It is not just Mr. Winnick and the TUC who say that the powers are too wide. Is it not right that the business community has got on to the Minister to say that it wants an effective tool for deregulation, not the abolition of parliamentary scrutiny? Is it not right, as reported on Sunday, that Lord Grocott—the Government's Chief Whip in the other place—has expressed concern that if further changes are not made to the Bill,

"we are missing our last opportunity to avoid likely defeat"?

The Minister keeps saying that he will make major changes to the Bill, but when will the amendments be tabled? I have tabled my amendments for debate on Report—10 of them, all of which offer the sort of safeguards that the Select Committees have asked for. When will he table his?

Photo of Jim Murphy Jim Murphy Parliamentary Under-Secretary (Cabinet Office)

The hon. Gentleman knows that we are actively considering the specifics of vetoes and other matters. He knows that because we had a meeting this very morning to discuss those matters, and I had a similar meeting also this morning with those on the Liberal party's Front Bench. As we develop a consensus on how we enable the veto to be placed on the face of the Bill, we will table our amendments at that point.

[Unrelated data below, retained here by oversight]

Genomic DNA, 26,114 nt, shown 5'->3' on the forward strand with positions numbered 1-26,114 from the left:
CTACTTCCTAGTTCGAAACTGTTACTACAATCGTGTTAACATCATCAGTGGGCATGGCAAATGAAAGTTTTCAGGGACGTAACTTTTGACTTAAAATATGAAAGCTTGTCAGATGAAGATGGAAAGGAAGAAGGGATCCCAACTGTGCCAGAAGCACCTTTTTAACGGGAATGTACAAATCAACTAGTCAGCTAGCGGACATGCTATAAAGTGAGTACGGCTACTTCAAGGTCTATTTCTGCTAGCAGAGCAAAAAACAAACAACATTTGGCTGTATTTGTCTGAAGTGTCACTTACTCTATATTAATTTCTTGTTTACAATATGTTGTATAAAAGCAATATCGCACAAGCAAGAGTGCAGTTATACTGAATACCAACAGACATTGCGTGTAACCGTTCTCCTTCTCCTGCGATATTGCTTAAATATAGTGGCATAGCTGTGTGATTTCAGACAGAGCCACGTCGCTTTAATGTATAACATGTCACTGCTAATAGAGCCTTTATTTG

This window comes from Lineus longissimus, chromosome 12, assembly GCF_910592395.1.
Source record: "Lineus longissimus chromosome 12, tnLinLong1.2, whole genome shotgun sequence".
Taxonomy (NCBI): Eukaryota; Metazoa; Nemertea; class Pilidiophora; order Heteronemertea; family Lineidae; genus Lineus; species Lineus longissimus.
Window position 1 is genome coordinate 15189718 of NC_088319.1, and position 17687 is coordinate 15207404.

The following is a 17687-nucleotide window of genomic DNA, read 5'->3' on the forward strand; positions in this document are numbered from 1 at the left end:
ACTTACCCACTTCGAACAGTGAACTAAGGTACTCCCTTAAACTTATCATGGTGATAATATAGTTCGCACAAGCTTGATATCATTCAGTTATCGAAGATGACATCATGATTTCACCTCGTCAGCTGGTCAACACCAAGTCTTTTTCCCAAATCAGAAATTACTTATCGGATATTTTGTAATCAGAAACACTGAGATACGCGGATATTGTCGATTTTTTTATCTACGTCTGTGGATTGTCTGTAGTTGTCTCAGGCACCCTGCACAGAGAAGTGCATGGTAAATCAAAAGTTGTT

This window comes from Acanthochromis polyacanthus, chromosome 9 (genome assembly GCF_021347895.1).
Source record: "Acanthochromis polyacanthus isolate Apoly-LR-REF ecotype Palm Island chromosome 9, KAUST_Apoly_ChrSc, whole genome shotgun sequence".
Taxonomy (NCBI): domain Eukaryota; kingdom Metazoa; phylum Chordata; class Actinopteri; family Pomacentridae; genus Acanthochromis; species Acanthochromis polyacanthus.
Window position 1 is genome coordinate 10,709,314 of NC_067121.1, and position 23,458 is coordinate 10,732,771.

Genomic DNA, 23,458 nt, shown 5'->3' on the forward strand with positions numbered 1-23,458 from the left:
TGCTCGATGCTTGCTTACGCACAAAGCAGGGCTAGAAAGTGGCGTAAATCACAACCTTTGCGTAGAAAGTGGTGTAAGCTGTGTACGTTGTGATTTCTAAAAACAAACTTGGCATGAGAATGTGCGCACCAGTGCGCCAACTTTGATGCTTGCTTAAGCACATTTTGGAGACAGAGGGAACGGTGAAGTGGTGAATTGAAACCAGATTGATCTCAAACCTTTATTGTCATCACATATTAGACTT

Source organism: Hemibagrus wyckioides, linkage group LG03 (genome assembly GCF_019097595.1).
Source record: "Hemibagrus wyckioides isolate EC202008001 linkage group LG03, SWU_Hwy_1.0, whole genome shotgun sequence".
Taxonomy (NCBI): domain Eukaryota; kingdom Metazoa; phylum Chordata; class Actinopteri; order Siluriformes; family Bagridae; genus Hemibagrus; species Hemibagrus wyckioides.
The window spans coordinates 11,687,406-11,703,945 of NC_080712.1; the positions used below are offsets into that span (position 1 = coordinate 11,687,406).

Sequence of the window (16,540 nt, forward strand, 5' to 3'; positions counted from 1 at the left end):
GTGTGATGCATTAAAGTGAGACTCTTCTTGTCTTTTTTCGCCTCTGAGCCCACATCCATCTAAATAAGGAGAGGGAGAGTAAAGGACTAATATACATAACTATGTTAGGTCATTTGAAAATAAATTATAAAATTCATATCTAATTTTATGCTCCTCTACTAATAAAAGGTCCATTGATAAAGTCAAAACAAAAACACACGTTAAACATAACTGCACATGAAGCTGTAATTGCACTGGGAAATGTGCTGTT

Business rightly wants simplification and to maintain an additional route for the delivery of the simplification plans so that we maintain UK competitiveness in a global economy. The current legislative process is not fit for purpose and we need an additional way of bringing about the simplification that UK business, public servants and voluntary organisations so badly need.